It was at the 1889 Exposition Universelle, the date that marked the 100th anniversary of the French Revolution, that a great competition was launched in the Journal Officiel.
The first digging work started on the 28th January 1887. On the 31st March 1889, the Tower had been finished in record time – 2 years, 2 months and 5 days – and was established as a veritable technical feat.
The plan to build a tower 300 metres high was conceived as part of preparations for the World’s Fair of 1889.
The wager was to “study the possibility of erecting an iron tower on the Champ-de-Mars with a square base, 125 metres across and 300 metres tall”. Selected from among 107 projects, it was that of Gustave Eiffel, an entrepreneur, Maurice Koechlin and Emile Nouguier, both engineers, and Stephen Sauvestre, an architect, that was accepted.
Emile Nouguier and Maurice Koechlin, the two chief engineers in Eiffel’s company, had the idea for a very tall tower in June 1884. It was to be designed like a large pylon with four columns of lattice work girders, separated at the base and coming together at the top, and joined to each other by more metal girders at regular intervals.
The tower project was a bold extension of this principle up to a height of 300 metres – equivalent to the symbolic figure of 1000 feet. On September 18 1884 Eiffel registered a patent “for a new configuration allowing the construction of metal supports and pylons capable of exceeding a height of 300 metres”.
In order to make the project more acceptable to public opinion, Nouguier and Koechlin commissioned the architect Stephen Sauvestre to work on the project’s appearance.
Sauvestre proposed stonework pedestals to dress the legs, monumental arches to link the columns and the first level, large glass-walled halls on each level, a bulb-shaped design for the top and various other ornamental features to decorate the whole of the structure. In the end the project was simplified, but certain elements such as the large arches at the base were retained, which in part give it its very characteristic appearance.
The curvature of the uprights is mathematically determined to offer the most efficient wind resistancepossible. As Eiffel himself explains: “All the cutting force of the wind passes into the interior of the leading edge uprights. Lines drawn tangential to each upright with the point of each tangent at the same height, will always intersect at a second point, which is exactly the point through which passes the flow resultant from the action of the wind on that part of the tower support situated above the two points in question. Before coming together at the high pinnacle, the uprights appear to burst out of the ground, and in a way to be shaped by the action of the wind”.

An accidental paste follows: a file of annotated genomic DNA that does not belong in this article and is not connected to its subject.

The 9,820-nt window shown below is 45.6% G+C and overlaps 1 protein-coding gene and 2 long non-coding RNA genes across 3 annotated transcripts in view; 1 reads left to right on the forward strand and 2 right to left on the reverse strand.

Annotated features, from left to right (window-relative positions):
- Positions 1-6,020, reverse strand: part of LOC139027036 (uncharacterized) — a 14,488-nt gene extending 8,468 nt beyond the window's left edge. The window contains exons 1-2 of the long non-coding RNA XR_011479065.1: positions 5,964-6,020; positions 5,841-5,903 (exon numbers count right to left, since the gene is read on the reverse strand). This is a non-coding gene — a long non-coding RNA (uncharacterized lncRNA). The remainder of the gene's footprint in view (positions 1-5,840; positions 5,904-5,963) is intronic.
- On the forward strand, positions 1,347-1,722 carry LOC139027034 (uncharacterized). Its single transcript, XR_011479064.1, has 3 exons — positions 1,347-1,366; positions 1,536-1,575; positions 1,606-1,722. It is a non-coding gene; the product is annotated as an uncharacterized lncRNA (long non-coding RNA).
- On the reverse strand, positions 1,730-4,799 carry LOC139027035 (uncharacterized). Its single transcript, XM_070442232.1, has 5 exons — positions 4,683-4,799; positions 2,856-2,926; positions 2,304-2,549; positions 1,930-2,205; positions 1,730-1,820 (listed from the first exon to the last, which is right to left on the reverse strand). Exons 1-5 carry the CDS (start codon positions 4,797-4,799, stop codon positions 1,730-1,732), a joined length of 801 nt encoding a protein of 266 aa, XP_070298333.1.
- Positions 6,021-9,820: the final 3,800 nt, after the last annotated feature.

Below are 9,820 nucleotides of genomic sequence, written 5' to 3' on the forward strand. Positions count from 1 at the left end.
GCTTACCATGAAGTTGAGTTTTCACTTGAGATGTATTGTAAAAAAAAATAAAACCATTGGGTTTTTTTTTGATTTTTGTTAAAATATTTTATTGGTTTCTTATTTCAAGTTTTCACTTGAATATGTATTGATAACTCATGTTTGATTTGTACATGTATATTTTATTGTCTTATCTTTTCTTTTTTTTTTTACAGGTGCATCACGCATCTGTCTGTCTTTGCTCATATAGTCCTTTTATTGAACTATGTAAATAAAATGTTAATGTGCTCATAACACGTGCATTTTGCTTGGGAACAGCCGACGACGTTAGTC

The assembly of the supports began on July 1, 1887 and was completed twenty-two months later.
All the elements were prepared in Eiffel’s factory located at Levallois-Perret on the outskirts of Paris. Each of the 18,000 pieces used to construct the Tower were specifically designed and calculated, traced out to an accuracy of a tenth of a millimetre and then put together forming new pieces around five metres each.
A team of constructors, who had worked on the great metal viaduct projects, were responsible for the 150 to 300 workers on site assembling this gigantic erector set.
It only took five months to build the foundations and twenty-one to finish assembling the metal pieces of the Tower.
Considering the rudimentary means available at that period, this could be considered record speed. The assembly of the Tower was a marvel of precision, as all chroniclers of the period agree. The construction work began in January 1887 and was finished on March 31, 1889. On the narrow platform at the top, Eiffel received his decoration from the Legion of Honour.
Debate and controversy surrounding the Eiffel Tower
Even before the end of its construction, the Tower was already at the heart of much debate. Enveloped in criticism from the biggest names in the world of Art and Literature, the Tower managed to stand its ground and achieve the success it deserved.